Supreme Court to hear challenge on family planning program


The Supreme Court will hear a challenge to the Trump administration’s changes to a federally funded family planning program that pushed hundreds of providers to leave.

The court announced Monday it will hear a case brought by the American Medical Association (AMA), Planned Parenthood and others arguing that the Trump administration’s changes to the Title X family planning program that bans providers from referring patients for abortions violates federal law and harms patient care. 

Title X funds thousands of providers across the country offering contraception, cancer screenings and other services to millions of low-income women and men.

The Trump administration issued rules in 2019 banning any providers that receive Title X funds from referring people for abortions while mandating referrals to prenatal services for all pregnant patients. 

It also required complete financial and physical separation from abortion services, posing challenges to providers that may offer abortions at the same sites they see other patients. 

While federal funds are prohibited from paying for abortions, except in limited circumstances, the Trump administration argued any money going to providers that perform abortions indirectly supports the procedure.

After the rules took effect, about one-quarter of nearly 4,000 providers left the program, arguing they could not in good conscience agree not to provide patients with information about abortion. As a result, several states were left with no Title X  providers.

The rules were met with several lawsuits, with some courts siding with the challengers and others siding with the Trump administration. 

That’s likely part of why the Supreme Court decided to hear the case.

“In Maryland, the rule has been suspended. Everywhere else, it continues to undermine this vital federal public health program,” AMA and other plaintiffs wrote to the court.

“This conflict — between two en banc circuits on important questions of federal law affecting an essential federal health care program — warrants this court’s review,” they wrote. 

The 9th Circuit determined that the rule is “not arbitrary and capricious” because the administration “properly examined the relevant considerations and gave reasonable explanations,” while the 4th Circuit ruled the opposite. 

"We welcome the U.S. Supreme Court’s decision to review the Ninth Circuit’s erroneous opinion upholding a Trump administration rule that imposed drastic changes on the Title X federal family planning program,"  AMA, Planned Parenthood and other groups said in a joint statement Monday.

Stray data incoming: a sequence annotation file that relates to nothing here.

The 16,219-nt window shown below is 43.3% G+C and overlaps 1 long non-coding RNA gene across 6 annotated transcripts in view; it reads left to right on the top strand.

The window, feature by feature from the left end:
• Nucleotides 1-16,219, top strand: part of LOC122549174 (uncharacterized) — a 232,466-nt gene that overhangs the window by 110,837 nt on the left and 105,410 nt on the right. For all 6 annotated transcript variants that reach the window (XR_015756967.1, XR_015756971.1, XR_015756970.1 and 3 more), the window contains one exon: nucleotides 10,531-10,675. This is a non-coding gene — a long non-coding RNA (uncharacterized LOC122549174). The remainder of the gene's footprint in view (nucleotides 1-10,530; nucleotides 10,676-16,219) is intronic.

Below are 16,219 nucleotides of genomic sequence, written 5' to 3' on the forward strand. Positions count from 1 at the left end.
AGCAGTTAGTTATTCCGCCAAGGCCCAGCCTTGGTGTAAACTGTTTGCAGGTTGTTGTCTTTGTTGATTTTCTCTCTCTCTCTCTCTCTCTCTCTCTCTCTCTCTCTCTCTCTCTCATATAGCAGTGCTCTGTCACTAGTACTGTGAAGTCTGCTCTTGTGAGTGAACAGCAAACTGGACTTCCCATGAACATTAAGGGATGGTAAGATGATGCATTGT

"This rule continues to bring immense harm to people across the country who depend on affordable reproductive health care like birth control, breast and cervical cancer screenings, and STI testing and treatment, among other essential health services that Title X provides," they said.

The Biden administration is reviewing the rule and the president vowed on the campaign trail to reverse it. It's not yet clear when the Supreme Court will hear arguments, but the plaintiffs in the case are urging the Biden administration to act as soon as possible to reverse the rule. 

"Title X patients can’t wait for our case to play out through the judicial process," said Julie Rabinovitz, president and CEO of Essential Access Health in California, the largest Title X network in the country.  

More than 100 providers left Essential Access Health's network after the rule took effect. The organization's providers served fewer than 200,000 patients in 2020, compared to the 1 million it served before the rule took effect.

"We need swift and meaningful executive action to restore Title X’s mandate to provide comprehensive family planning services and suspend enforcement of the Trump-era regulations that put the health and well-being of Title X patients at risk. The Biden-Harris administration has signaled their intent to fix Title X in line with their stated priorities related to advancing and protecting health access and equity nationwide, and they must do so without delay."

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